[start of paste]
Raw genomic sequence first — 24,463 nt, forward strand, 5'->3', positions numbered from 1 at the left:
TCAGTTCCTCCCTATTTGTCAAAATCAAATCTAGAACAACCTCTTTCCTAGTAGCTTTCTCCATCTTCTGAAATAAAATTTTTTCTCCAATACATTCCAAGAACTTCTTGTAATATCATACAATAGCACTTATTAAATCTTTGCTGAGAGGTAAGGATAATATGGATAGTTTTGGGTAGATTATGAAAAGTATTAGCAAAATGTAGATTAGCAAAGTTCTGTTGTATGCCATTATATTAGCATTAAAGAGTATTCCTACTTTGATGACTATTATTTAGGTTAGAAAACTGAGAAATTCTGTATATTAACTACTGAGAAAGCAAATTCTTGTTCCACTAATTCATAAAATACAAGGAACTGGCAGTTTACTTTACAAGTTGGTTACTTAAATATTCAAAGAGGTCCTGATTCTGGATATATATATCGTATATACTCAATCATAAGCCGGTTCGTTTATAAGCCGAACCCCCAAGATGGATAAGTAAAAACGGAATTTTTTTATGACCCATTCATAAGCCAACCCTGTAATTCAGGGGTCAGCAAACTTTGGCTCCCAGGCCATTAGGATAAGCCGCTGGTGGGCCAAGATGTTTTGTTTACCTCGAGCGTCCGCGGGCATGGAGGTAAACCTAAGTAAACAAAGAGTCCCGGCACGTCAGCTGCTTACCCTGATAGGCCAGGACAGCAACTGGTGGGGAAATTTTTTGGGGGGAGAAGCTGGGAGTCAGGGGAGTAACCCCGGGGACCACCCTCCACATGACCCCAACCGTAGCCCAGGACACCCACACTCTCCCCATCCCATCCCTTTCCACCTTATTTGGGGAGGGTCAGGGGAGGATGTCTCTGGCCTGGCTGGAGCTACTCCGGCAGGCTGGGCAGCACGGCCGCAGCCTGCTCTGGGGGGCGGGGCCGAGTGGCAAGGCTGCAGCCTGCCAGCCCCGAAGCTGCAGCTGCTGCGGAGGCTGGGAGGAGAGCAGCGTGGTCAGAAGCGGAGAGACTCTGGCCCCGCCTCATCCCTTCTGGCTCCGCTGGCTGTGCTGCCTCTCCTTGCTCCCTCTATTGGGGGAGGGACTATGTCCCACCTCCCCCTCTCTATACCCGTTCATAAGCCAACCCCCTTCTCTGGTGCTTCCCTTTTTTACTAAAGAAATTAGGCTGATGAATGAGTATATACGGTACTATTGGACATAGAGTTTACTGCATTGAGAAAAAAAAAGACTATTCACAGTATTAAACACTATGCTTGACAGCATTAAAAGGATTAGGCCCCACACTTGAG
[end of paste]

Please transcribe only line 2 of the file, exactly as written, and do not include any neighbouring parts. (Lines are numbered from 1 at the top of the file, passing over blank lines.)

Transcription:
TCAGTTCCTCCCTATTTGTCAAAATCAAATCTAGAACAACCTCTTTCCTAGTAGCTTTCTCCATCTTCTGAAATAAAATTTTTTCTCCAATACATTCCAAGAACTTCTTGTAATATCATACAATAGCACTTATTAAATCTTTGCTGAGAGGTAAGGATAATATGGATAGTTTTGGGTAGATTATGAAAAGTATTAGCAAAATGTAGATTAGCAAAGTTCTGTTGTATGCCATTATATTAGCATTAAAGAGTATTCCTACTTTGATGACTATTATTTAGGTTAGAAAACTGAGAAATTCTGTATATTAACTACTGAGAAAGCAAATTCTTGTTCCACTAATTCATAAAATACAAGGAACTGGCAGTTTACTTTACAAGTTGGTTACTTAAATATTCAAAGAGGTCCTGATTCTGGATATATATATCGTATATACTCAATCATAAGCCGGTTCGTTTATAAGCCGAACCCCCAAGATGGATAAGTAAAAACGGAATTTTTTTATGACCCATTCATAAGCCAACCCTGTAATTCAGGGGTCAGCAAACTTTGGCTCCCAGGCCATTAGGATAAGCCGCTGGTGGGCCAAGATGTTTTGTTTACCTCGAGCGTCCGCGGGCATGGAGGTAAACCTAAGTAAACAAAGAGTCCCGGCACGTCAGCTGCTTACCCTGATAGGCCAGGACAGCAACTGGTGGGGAAATTTTTTGGGGGGAGAAGCTGGGAGTCAGGGGAGTAACCCCGGGGACCACCCTCCACATGACCCCAACCGTAGCCCAGGACACCCACACTCTCCCCATCCCATCCCTTTCCACCTTATTTGGGGAGGGTCAGGGGAGGATGTCTCTGGCCTGGCTGGAGCTACTCCGGCAGGCTGGGCAGCACGGCCGCAGCCTGCTCTGGGGGGCGGGGCCGAGTGGCAAGGCTGCAGCCTGCCAGCCCCGAAGCTGCAGCTGCTGCGGAGGCTGGGAGGAGAGCAGCGTGGTCAGAAGCGGAGAGACTCTGGCCCCGCCTCATCCCTTCTGGCTCCGCTGGCTGTGCTGCCTCTCCTTGCTCCCTCTATTGGGGGAGGGACTATGTCCCACCTCCCCCTCTCTATACCCGTTCATAAGCCAACCCCCTTCTCTGGTGCTTCCCTTTTTTACTAAAGAAATTAGGCTGATGAATGAGTATATACGGTACTATTGGACATAGAGTTTACTGCATTGAGAAAAAAAAAGACTATTCACAGTATTAAACACTATGCTTGACAGCATTAAAAGGATTAGGCCCCACACTTGAG